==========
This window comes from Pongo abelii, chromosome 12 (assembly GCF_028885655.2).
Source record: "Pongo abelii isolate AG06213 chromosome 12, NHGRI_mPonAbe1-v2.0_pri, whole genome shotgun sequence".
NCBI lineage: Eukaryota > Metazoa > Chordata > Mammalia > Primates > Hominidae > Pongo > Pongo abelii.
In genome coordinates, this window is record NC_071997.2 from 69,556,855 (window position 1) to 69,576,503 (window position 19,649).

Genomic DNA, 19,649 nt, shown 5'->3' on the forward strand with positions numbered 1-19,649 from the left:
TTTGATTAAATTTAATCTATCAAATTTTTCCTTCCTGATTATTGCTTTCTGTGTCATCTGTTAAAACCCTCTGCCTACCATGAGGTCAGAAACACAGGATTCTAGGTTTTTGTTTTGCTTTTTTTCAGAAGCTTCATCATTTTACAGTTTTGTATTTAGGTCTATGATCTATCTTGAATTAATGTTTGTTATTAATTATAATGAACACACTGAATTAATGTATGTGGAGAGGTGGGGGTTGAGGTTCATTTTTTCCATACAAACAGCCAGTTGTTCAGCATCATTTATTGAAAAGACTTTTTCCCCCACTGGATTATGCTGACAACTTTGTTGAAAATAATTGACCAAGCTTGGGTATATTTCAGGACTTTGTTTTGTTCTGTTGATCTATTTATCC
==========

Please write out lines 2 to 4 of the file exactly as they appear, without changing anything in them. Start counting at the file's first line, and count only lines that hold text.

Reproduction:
Source record: "Pongo abelii isolate AG06213 chromosome 12, NHGRI_mPonAbe1-v2.0_pri, whole genome shotgun sequence".
NCBI lineage: Eukaryota > Metazoa > Chordata > Mammalia > Primates > Hominidae > Pongo > Pongo abelii.
In genome coordinates, this window is record NC_071997.2 from 69,556,855 (window position 1) to 69,576,503 (window position 19,649).